During its first quarter earnings call this week, the company's CTO Neville Ray revealed that the first 600MHz-supported handsets will be available "before the end of the year," and the Samsung will be the first out of the gate. Other manufacturers like LG, with its V30, will also likely support the new technology.
The net benefit for T-Mobile, as it steals more customers from Verizon and AT&T, is the ability to reach customers in more rural areas, since airwaves over 600MHz travel further. Until now, most low-band spectrum has been largely held by Verizon and AT&T, so T-Mobile is understandably excited about the prospect of taking on its biggest rivals in parts of the U.S. where its coverage has been either weak or non-existent.
Yes, we are adding support for the 600 MHz band to the Snapdragon X16 LTE modem and the WTR5975 with which is pairs. https://t.co/onx7piC0sR
T-Mobile is also launching service in the unlicensed spectrum space, which allows the company to aggregate traditionally non-cellular spectrum in the 5GHz space with licensed spectrum in lower bands for much faster speeds. The company is already testing LTE-U in certain parts of the country, and plans to experiment with another unlicensed standard called LAA, or Licensed-Assisted Access, with the intention of rolling it out more substantively in 2018 and 2019. The Galaxy S8 is the first phone in the U.S. to support LTE-U on T-Mobile's network.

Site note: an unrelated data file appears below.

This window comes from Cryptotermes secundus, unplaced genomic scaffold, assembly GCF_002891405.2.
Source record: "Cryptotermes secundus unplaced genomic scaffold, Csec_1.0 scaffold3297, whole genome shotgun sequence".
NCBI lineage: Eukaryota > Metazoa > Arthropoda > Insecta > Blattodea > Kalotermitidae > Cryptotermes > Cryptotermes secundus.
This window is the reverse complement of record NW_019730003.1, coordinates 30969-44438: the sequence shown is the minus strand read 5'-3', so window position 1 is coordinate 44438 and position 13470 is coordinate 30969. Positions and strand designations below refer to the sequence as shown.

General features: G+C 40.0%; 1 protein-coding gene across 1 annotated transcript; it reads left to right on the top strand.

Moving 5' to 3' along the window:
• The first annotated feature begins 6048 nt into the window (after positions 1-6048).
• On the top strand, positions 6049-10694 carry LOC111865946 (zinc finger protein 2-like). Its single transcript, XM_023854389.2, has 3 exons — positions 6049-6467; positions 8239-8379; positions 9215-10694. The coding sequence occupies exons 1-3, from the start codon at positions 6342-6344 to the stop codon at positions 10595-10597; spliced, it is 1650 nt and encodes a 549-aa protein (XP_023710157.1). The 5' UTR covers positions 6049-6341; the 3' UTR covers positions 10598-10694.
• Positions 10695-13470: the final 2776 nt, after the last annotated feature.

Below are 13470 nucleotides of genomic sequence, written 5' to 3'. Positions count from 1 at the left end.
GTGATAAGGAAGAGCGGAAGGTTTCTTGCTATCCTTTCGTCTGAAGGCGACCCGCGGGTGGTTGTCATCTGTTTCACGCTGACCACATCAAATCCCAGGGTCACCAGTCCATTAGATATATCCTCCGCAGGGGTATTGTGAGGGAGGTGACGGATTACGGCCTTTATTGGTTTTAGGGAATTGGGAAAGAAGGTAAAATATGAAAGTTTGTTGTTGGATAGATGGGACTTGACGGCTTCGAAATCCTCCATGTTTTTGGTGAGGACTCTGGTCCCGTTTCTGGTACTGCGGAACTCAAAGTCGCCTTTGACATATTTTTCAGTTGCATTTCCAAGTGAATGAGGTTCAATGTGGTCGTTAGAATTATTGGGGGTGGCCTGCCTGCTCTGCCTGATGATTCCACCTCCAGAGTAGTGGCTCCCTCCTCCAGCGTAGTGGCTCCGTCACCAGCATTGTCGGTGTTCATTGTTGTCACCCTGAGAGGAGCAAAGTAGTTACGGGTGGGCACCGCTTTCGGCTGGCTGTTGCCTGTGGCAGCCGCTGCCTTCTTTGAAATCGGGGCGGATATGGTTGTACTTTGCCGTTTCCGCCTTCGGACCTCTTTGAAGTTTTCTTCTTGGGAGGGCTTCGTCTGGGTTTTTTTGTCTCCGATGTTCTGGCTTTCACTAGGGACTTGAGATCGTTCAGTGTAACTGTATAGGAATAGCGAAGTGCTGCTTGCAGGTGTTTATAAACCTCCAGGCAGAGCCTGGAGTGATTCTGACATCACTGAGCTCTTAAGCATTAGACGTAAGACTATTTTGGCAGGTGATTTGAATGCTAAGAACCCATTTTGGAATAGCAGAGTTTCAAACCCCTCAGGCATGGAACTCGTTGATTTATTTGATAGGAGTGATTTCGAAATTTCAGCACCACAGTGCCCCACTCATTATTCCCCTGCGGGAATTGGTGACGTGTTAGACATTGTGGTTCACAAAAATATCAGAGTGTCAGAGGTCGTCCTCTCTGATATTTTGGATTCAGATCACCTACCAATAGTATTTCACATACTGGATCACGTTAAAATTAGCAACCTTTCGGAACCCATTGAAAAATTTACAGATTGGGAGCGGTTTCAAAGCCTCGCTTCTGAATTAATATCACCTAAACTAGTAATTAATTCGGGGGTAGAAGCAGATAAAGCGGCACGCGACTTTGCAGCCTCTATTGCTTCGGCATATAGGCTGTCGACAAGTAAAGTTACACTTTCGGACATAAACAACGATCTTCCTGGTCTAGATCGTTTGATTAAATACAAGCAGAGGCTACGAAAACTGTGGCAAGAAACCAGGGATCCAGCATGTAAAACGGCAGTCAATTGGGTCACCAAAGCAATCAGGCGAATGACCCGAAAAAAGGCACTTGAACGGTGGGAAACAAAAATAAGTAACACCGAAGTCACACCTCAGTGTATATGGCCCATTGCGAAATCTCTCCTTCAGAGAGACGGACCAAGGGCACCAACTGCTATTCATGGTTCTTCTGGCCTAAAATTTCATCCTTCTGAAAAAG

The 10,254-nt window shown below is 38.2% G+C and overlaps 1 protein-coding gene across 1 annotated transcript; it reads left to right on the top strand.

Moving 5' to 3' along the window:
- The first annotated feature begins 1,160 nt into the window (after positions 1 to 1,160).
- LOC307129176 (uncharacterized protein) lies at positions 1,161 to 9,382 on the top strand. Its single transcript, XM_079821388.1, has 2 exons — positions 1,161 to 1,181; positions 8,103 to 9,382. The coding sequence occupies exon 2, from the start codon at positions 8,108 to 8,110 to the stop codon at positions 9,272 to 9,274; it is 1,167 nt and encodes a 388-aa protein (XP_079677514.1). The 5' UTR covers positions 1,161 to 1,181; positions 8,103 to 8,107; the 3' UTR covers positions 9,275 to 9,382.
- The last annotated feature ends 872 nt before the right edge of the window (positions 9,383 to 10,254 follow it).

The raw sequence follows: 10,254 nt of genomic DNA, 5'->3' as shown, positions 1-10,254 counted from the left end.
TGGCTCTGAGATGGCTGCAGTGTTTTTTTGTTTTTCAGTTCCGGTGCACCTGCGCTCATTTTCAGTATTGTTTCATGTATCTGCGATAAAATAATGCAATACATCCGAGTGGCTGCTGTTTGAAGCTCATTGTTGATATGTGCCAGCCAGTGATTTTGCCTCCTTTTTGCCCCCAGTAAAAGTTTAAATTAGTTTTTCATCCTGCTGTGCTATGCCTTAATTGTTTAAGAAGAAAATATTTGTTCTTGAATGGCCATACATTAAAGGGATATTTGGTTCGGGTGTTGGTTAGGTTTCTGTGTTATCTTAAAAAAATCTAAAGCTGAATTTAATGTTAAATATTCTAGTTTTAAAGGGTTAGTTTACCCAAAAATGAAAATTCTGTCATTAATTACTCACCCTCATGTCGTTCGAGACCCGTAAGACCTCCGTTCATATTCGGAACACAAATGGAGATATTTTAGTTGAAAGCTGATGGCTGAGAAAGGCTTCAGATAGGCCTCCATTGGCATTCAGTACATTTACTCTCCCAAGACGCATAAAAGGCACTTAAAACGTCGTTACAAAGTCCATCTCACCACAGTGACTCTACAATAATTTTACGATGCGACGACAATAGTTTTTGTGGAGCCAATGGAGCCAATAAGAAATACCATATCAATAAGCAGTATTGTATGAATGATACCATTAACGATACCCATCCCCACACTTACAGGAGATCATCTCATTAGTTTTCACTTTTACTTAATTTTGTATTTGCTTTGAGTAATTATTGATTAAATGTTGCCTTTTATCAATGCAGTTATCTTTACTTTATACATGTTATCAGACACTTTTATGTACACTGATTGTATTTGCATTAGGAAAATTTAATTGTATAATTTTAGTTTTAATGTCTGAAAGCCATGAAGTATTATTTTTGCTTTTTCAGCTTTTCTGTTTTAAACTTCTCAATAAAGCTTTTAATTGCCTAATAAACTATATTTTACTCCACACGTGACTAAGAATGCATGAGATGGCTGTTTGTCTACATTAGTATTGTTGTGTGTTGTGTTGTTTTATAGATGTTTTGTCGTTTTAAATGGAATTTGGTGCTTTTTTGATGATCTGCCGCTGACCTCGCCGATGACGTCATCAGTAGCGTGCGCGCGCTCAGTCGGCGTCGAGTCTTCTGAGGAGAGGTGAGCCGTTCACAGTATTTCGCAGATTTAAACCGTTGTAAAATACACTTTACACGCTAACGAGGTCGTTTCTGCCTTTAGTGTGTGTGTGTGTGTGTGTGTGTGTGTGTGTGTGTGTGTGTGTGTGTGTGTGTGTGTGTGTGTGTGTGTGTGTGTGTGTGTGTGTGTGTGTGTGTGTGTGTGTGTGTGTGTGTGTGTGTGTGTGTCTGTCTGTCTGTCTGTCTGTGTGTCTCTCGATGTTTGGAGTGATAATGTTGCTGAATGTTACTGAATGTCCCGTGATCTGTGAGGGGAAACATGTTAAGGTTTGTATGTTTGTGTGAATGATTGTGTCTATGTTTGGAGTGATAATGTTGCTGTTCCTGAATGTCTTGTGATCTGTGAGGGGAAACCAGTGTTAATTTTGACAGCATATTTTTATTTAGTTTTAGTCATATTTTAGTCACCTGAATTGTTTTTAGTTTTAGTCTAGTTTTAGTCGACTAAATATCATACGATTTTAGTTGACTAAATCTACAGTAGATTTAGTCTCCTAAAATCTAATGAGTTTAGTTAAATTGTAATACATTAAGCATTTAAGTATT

Going back to the Galaxy Note 8, though — even if it's released later than it was last year, pushed up by the Galaxy S8's debut, it would likely still be out in September, which would give T-Mobile plenty of marketing opportunities to promote its improved rural coverage (and better nationwide coverage overall) for the all-important holiday season. T-Mobile added over a million new customers this past quarter, mainly at the expense of AT&T and Verizon, so it will be interesting to see whether, when it can truly compete on a network level, the momentum can be maintained.